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Active Listening- 5 Life-Changing Listening Hacks That Every Communicator Must Have

Listening is an art that requires attention over talent, spirit over ego, others over self”.

Dean Jackson

Active listening is an underrated skill in communication. In the world of today, the noise is endless. Everyone seems to have an opinion about everything and it’s actually hard to be heard above the din.

The social media space is a graphic illustration in lieu of this. All you need to do is scroll down your timeline. Voilá! You’re bombarded with the “thoughts” of your contacts as they express themselves online.


Unfortunately, communication is always discussed from the angle of speaking; rarely from the angle of listening. I can’t count the number of trainings available for curating presentation skills, mastering the art of eloquent conversation, public speaking yadayadayada…


Have you ever heard of a listening class? Your guess is as good as mine. The truth however, is that the role of active listening in communication can never be downplayed. The impact of poor listening skills is largely evident in the decadence of interpersonal relationships over the years: high divorce rate, dismal employer-employee relationships, anti- people governmental policies, depression, suicide… The list is endless.


Here are 5 ways to become a better listener.



Picture yourself downloading a file. Suddenly you open another page. By the time you’re back in the “download page”, it says download paused. That’s exactly what happens when our randomly interrupt the speaker. By butting into the conversation, you mess with their train of thoughts and this doesn’t bode well for the information they are trying to pass across.



This is easier if you try to picture what the speaker is saying as they’re speaking. Looking “hither and thither” would only make the speaker feel less inclined to say more or go deep.



I personally admire people who make a point of putting their phones away during a conversation. It is a loud statement that’s emphasizing interest, curiosity and respect. As much as you can, keep your attention focused on the speaker, not your phone, your hair  or suit lapel.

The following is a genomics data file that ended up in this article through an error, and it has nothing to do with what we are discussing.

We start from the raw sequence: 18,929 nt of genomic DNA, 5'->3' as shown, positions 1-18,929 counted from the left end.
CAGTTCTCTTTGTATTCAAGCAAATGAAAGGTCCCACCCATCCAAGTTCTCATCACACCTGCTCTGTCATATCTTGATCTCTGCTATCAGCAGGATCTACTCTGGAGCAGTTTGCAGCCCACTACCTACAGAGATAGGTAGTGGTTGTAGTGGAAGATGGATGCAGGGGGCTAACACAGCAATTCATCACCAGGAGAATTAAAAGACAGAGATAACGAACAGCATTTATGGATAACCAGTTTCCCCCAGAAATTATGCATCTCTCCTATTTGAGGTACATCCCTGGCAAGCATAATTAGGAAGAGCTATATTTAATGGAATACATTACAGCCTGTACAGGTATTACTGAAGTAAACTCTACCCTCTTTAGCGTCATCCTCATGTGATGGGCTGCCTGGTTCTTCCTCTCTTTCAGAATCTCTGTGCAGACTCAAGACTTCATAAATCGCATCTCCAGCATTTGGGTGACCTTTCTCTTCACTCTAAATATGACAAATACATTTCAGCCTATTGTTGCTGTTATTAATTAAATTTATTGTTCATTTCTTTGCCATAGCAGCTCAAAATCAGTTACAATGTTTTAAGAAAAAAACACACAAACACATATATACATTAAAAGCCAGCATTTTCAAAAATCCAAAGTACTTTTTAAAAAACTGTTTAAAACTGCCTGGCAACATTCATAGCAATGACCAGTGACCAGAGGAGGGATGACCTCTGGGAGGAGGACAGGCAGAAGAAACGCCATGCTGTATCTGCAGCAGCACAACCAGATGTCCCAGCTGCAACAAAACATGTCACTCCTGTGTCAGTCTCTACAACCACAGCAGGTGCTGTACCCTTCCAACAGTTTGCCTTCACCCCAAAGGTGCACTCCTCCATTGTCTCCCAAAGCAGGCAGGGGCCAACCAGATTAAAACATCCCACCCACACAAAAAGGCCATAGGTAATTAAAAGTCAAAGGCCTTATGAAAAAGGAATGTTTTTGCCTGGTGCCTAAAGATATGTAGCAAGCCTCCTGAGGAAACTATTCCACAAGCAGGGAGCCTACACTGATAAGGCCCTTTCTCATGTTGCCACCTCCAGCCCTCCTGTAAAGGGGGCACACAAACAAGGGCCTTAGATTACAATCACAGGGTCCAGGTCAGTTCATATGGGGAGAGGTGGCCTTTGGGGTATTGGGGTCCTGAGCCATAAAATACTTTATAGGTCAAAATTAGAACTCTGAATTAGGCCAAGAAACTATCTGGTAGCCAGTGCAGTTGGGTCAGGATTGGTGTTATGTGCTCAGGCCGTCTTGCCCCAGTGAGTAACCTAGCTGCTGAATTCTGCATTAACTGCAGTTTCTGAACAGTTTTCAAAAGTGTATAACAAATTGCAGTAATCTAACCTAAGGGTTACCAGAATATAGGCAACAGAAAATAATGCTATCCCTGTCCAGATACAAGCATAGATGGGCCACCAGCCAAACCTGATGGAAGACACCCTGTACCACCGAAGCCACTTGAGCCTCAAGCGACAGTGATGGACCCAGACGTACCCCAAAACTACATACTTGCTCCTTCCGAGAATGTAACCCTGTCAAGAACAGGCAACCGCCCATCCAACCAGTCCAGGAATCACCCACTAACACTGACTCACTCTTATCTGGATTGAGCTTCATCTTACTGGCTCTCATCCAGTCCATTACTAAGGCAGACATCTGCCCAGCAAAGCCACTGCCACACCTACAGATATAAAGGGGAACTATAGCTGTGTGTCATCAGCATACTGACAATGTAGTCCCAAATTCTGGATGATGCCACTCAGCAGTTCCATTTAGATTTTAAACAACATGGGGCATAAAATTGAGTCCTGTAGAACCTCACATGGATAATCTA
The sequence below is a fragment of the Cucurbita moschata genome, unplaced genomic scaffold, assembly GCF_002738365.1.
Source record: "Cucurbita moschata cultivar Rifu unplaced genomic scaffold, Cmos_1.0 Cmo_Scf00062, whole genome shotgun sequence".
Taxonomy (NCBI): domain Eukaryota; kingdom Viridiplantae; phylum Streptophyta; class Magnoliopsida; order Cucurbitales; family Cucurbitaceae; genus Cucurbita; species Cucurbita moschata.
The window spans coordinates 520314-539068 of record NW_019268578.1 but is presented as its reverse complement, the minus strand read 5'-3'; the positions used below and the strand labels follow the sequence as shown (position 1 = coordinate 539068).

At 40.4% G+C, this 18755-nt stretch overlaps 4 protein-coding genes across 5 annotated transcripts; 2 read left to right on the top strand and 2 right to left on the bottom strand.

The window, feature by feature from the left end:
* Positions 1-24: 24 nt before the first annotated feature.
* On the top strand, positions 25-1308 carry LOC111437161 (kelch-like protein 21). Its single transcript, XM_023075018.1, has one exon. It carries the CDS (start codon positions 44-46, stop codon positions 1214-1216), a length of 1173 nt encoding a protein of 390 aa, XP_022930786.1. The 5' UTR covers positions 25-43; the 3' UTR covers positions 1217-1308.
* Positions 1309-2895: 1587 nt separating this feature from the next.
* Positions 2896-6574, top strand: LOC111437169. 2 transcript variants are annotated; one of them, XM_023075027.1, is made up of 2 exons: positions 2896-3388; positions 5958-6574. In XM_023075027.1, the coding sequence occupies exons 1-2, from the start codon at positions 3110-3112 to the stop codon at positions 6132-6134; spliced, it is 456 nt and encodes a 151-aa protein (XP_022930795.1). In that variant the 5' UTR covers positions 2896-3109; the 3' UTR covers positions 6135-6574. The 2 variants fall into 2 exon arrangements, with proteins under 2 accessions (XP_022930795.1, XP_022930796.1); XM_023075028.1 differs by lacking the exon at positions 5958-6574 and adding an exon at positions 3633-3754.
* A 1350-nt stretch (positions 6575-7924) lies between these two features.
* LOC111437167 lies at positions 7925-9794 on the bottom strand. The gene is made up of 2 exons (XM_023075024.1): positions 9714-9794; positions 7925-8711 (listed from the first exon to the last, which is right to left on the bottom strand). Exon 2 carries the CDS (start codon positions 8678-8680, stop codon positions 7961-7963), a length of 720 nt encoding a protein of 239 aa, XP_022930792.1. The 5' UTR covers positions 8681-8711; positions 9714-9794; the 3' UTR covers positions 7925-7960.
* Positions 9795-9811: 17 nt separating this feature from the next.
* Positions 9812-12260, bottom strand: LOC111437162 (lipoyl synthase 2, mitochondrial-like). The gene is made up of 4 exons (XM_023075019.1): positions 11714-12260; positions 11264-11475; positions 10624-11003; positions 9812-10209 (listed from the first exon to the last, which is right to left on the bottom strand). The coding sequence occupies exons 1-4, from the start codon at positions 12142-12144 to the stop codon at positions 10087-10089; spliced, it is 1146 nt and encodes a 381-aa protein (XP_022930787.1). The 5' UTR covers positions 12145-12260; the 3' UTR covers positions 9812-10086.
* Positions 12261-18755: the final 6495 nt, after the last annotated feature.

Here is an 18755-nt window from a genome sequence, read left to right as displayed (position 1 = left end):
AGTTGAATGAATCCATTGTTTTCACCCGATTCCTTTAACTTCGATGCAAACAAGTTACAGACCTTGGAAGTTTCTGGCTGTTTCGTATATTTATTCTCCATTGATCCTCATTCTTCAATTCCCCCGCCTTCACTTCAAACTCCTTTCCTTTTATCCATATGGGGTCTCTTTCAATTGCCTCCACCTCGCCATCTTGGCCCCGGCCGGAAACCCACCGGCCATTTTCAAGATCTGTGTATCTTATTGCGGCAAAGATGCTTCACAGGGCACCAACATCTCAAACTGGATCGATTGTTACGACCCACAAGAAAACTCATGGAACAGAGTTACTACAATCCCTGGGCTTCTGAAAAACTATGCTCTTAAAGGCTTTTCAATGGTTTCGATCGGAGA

It’s easy for the mind to wander while listening, most especially if you’re new at the whole “active listening” thing. To keep your mind centered on the speaker, pay attention to their facial expressions and non verbal cues. There’s always a load of information to garner from non verbal communication. You should also try to repeat the words of the speaker in your head. It’s really embarrassing to realize that you’ve “slipped” and can’t seem to follow the speaker anymore. The more you practice however, the better you get.



This is particularly difficult during a debate or an argument. You might find yourself listening to respond. This leads to selective hearing and when your emotions get tangled up in what you’re listening, you would certainly hear amiss. One major rule of thumb is to never assume. Always ask questions just to be sure. What you feel they are implying might be different from what they are trying to pass across.


There is nothing that builds trust, mutual respect and intimacy as much as active listening does. When you truly listen;both for verbal and non-verbal communication, you get to enjoy the far reaching benefits.

LISTENING IS AN ESSENTIAL PART OF A GOOD CONVERSATION. For you to truly enjoy the dividends of active listening, you’ve got to be genuinely interested. An interested person is an interesting person. Don’t listen too hard, all you need to do is to build a healthy level of interest in the speaker and what they are saying.

Don’t just know about the theoretical concept of listening as an art; practice it.

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